We're a week into the NHL season, which is nowhere near enough time for any reasonable person to start talking about anyone's job being on the line. Luckily, we're hockey fans and reasonable has nothing to do with it, so let's get to the speculation.
Usually when we talk about hot seats, we look at the league's coaches. After all, as the old saying goes, they're hired to be fired, and as Todd Richards found out last year, it doesn't take too many losses at the start of the season to cost a coach his job. But today, let's aim a level higher. NHL GMs tend to have a little more job security, and most get at least a few years to show progress before they come under fire. And when things get bad, they can often offer up their coach as a scapegoat first. But through all that, at some point, the buck stops with the boss.
Plenty of GMs around the league are probably safe no matter what happens. Guys like Jeff Gorton and Peter Chiarelli have only been on the job for a little over a year. Dean Lombardi and Stan Bowman both have a handful of Stanley Cup rings to ward off any criticism. And John Chayka can't legally be fired due to child labor laws. But others are facing more uncertainty.
I've already singled out on GM for hot seat honors – in Sportsnet's preseason predictions, I chose Chuck Fletcher as being on the shakiest ground, given that the Wild were old, expensive, hadn't made a conference final under his watch and had already fired their coach. I won't pick on him again today, so here are five more GMs who could use a strong season to take some of the heat off.
Jarmo Kekalainen, Blue Jackets
On the one hand, you could argue that Kekalainen hasn't been given enough time in Columbus. He's only been on the job since February 2013, and while that actually puts him in the upper half of the league's GMs in terms of seniority, it's still less time than you'd ideally give a GM.
On the other hand… well, how much time have you got? The Blue Jackets haven't won a playoff round under Kekalainen (or anyone else), and they missed the playoffs in each of the last two years. The roster is clogged with bad contracts. Kekalainen made a controversial decision at the draft, grabbing Pierre-Luc Dubois instead of Jesse Puljujarvi. And he's already played his coaching card, having replaced Todd Richards with John Tortorella around this time last year.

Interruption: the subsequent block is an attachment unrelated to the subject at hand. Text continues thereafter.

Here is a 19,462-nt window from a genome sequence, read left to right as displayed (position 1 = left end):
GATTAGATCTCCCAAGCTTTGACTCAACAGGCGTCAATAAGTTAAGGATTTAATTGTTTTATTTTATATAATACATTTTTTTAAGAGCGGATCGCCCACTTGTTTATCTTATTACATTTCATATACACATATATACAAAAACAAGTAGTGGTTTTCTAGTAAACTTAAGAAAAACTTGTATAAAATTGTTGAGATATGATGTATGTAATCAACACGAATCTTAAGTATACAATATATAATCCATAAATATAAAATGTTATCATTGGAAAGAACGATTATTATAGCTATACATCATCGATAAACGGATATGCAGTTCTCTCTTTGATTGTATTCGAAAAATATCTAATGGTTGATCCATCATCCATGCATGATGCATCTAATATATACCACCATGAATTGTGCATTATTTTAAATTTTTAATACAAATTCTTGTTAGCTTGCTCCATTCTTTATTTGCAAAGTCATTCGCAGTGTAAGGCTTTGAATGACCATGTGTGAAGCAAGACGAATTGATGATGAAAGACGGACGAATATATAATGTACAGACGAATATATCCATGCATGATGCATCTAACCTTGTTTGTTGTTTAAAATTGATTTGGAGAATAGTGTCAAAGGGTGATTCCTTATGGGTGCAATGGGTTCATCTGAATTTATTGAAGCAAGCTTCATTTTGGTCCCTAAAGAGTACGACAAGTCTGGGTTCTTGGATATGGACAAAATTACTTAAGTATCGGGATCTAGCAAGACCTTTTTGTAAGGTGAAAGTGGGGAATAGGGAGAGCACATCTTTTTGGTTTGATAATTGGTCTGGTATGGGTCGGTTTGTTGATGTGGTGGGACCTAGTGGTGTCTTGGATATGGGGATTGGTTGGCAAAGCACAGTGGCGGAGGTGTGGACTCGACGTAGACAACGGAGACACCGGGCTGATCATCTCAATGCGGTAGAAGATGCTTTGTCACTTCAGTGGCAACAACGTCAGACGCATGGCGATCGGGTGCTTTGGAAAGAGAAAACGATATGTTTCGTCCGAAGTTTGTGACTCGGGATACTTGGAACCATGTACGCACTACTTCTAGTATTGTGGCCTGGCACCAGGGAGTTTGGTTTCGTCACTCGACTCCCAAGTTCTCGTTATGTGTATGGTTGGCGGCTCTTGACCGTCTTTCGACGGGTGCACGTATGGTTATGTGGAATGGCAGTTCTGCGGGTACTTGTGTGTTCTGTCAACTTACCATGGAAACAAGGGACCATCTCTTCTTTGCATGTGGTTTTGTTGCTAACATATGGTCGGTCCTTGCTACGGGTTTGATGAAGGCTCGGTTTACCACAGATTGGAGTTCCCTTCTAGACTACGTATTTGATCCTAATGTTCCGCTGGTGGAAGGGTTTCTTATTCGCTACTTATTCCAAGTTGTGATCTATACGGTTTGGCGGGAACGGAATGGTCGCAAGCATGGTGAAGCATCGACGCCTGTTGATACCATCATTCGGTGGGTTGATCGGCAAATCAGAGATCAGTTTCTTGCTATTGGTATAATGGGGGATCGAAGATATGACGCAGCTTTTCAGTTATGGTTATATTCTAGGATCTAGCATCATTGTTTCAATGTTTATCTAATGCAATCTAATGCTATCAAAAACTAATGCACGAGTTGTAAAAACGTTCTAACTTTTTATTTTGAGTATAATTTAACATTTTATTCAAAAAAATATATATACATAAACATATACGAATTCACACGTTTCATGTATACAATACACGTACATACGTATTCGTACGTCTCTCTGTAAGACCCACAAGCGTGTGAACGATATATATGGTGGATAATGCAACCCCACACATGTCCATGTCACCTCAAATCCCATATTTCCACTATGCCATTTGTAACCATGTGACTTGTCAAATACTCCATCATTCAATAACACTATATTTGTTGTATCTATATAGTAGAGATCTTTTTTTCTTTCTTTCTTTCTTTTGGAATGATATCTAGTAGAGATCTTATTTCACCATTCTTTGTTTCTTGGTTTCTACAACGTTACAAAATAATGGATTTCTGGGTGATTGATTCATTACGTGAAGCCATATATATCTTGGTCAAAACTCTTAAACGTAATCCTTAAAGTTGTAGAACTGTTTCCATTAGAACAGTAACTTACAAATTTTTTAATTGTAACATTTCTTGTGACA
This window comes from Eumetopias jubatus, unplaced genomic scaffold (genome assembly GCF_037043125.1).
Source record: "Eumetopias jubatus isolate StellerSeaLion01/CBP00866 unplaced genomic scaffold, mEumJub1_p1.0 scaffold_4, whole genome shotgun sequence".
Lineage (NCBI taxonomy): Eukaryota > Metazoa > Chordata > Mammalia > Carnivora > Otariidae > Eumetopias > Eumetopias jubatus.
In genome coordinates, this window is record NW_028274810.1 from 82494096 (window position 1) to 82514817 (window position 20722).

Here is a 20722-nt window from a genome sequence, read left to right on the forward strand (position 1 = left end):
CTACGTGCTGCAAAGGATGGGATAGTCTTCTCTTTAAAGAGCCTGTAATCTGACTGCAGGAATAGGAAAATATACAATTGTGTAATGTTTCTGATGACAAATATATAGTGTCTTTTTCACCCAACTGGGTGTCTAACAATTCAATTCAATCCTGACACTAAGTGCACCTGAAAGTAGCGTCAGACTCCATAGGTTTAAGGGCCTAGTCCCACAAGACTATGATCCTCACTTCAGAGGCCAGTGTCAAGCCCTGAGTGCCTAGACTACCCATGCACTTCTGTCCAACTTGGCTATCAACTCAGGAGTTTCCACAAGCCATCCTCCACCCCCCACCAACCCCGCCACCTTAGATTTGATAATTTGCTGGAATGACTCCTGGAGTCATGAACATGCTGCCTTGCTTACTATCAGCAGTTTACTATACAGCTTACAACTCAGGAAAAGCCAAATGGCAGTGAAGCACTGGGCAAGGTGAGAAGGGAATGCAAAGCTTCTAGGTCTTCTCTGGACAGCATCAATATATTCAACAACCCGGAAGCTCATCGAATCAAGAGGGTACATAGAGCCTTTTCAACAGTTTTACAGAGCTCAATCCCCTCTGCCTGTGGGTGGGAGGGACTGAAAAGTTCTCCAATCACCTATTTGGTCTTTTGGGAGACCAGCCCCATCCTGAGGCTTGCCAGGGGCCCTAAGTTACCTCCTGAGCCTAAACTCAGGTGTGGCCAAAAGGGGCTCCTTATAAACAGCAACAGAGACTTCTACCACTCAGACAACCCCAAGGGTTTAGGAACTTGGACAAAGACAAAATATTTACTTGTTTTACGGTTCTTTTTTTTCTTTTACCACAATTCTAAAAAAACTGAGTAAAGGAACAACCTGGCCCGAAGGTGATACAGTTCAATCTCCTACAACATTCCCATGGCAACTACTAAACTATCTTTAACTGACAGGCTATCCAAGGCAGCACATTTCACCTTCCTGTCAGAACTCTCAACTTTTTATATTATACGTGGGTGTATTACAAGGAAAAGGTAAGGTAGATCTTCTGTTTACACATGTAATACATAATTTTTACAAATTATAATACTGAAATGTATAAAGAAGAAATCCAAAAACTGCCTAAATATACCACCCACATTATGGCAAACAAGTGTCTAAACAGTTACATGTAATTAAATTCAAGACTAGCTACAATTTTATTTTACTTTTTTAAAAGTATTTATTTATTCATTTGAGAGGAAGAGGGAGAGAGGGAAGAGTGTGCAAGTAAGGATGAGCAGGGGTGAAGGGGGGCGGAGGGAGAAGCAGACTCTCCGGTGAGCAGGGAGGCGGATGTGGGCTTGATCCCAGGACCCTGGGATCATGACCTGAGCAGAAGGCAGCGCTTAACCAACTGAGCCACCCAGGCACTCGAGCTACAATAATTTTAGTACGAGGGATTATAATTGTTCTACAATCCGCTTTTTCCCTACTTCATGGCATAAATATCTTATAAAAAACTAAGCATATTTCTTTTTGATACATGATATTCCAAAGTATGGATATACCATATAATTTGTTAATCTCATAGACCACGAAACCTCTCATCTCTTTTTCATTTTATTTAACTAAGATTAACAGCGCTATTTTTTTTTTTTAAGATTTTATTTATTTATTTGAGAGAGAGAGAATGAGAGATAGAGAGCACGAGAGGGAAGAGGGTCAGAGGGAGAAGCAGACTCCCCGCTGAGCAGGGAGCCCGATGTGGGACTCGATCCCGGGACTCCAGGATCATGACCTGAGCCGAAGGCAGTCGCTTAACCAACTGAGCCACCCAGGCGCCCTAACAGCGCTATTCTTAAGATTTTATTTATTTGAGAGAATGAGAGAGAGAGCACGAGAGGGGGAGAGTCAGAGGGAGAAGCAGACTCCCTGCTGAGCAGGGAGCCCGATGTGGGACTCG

Add it all up, and the Blue Jackets are under plenty of pressure to get off to a good start this year. Instead, Tortorella is telling the media that they're not even close. That's not a good combination, and you have to wonder how long it might be before president of hockey ops John Davidson gets the urge to clean house and start all over again.
Tuesday, October 18, 2016
We’ve now got almost a full week of the NHL regular season in the books. So what conclusions can we draw for the first few games?
The most likely answer: None. We can’t conclude anything. It’s only been a few games, and apart from a few injuries, chances are nothing that’s happened so far will really end up mattering. After all, we’re 36 games into a 1,230-game season. There’s more than enough time left for all of the early oddities and outliers to even out, and it won’t be long before we’ll probably have settled into a season that feels just like any other.
So yes, we can all agree that overreacting to the early results is foolish. But that’s too bad, because the first week has given us a handful of trends that it would be really cool to see continue over the rest of the season. We know it’s unlikely. But it’s hard not to hold out at least a little bit of hope that some of these temporary storylines will find a way to stick around.
So today, let’s look at a half-dozen early trends from the first week of the season that hockey fans should be hoping will continue, even though we know they probably won’t. At least we’ll be able to say we enjoyed them while they lasted.
Scoring is up
The NHL has spent the better part of two decades wringing its hands over an ongoing decline in scoring, without ever actually doing all that much about it. That continued this year when the league announced that they'd introduce smaller goaltending equipment, only to fail to have it ready in time for the season.